Stephen Kelly was just an intern when he joined Fathom, the Dublin technology consultancy, in 2018.
But the Dublin Institute of Technology (DIT) graduate brought with him an idea that has since become Nualang, an educational app founded by Fathom that has attracted more than 3,000 users and 300 teachers to the US market since its inception a year ago. just a few months.
Kelly was always tech savvy, but she remembered struggling in school while studying French for the Leaving Certificate. He found preparing for his oral exam particularly difficult, according to Greg Cawley, the managing director of Fathom who is now Kelly’s boss.
âStephen went to take his French oral exam and had this very uncomfortable experience,â Cawley said. âHe realized, ‘Okay, I’m meeting someone for the first time and now I have to chat with them.’ Even though he had prepared himself, it made him anxious and he felt he hadn’t played as well as he could have.
The feeling of leaving something behind stuck with Kelly, and while in college, he began to design Nualang for his senior year project. At Fathom, they saw the potential of the software he had developed, Cawley said.
âStephen was joining us anyway, and we said, ‘We love this project so much, let’s try to do something with it.’
Three years later, Kelly is now Nualang’s chief engineer within Fathom. The company has assigned two full-time people to market the product. âThe most satisfying thing about all of this is that Stephen is in charge of the product,â Cawley said.
Edtech is an increasingly crowded market, with apps like Duolingo and Memrise already popular among those looking to learn a language. But Nualang believes that it can capture another important segment of the market because it is specially designed for teachers and students.
Nualang allows teachers to create classrooms on the app and design tailor-made courses and lessons for their students. It currently supports six languages: German, Italian, Spanish, French, Portuguese and English.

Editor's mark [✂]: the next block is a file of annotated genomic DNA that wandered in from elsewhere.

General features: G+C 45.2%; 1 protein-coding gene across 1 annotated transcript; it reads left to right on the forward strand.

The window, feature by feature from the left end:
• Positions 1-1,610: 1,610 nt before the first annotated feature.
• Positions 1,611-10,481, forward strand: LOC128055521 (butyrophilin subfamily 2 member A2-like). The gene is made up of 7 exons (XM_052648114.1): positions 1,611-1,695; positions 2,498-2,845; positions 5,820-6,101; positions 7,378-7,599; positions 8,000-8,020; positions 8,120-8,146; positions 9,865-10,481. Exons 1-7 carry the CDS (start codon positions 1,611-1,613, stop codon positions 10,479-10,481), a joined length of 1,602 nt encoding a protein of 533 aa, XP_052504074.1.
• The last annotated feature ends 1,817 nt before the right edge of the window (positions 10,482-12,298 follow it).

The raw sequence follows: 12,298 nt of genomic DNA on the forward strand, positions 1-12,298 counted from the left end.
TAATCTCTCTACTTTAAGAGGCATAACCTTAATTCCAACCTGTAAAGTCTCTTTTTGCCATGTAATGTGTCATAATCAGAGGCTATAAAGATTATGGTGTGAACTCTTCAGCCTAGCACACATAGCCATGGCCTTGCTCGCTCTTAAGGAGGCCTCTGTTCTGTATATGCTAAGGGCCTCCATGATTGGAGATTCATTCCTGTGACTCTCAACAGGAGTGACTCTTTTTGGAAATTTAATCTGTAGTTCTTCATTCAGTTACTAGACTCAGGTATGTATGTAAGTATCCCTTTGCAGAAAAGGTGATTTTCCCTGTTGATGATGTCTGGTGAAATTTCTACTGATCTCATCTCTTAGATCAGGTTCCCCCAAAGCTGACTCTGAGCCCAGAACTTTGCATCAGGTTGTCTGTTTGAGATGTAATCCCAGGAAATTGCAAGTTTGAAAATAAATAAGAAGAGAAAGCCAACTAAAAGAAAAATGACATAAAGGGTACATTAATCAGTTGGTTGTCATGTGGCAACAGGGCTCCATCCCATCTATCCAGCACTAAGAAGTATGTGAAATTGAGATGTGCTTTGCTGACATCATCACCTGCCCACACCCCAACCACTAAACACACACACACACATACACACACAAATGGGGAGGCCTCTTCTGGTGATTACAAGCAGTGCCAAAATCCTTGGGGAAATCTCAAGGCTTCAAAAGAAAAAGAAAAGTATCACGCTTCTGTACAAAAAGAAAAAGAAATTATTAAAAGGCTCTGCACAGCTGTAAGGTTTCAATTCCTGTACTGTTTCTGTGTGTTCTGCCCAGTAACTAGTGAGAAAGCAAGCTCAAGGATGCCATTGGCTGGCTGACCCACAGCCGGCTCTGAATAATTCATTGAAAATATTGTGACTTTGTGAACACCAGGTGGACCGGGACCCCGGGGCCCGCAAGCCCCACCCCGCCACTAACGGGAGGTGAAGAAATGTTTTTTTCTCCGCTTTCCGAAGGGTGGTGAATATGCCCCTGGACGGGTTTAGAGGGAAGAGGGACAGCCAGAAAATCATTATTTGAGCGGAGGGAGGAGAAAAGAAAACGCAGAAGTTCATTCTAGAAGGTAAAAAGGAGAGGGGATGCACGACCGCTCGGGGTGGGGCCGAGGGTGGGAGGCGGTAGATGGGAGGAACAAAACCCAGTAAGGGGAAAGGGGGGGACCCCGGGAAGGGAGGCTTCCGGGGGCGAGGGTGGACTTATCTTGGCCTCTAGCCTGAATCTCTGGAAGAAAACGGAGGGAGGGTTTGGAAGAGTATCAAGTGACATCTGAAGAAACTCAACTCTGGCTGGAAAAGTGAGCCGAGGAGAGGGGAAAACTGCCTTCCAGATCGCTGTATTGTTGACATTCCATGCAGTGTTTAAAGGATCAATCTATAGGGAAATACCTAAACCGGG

Nualang’s most revolutionary feature, however, are the chatbots he has developed. This army of virtual assistants (called “Nualas”) can converse in open conversations with the students. They can be programmed by teachers for specific lessons, but the software also comes with existing conversations that can help a student with oral learning.
Nualas can listen to a student speaking aloud into a recorder and can help with the nuances of conversation in a different language. They are also able to conduct written conversations with role plays with responses that vary like a real conversation.
âThe Nualas are there to help the student in the privacy of their own home, on the bus, on the way to school, so they can practice the art of conversation,â Cawley said. “The teacher, furthermore, is able to create the content and materials for the student to practice in the classroom.”
Nualang, which is supported by Enterprise Ireland, is targeting the US market and aims to expand next year with a funding round in preparation.
âI think this can be a great solution,â Cawley said. âEspecially with the pandemic speaking in class is really restricted and students are struggling. Our technology can help, so we really have the potential to evolve that. “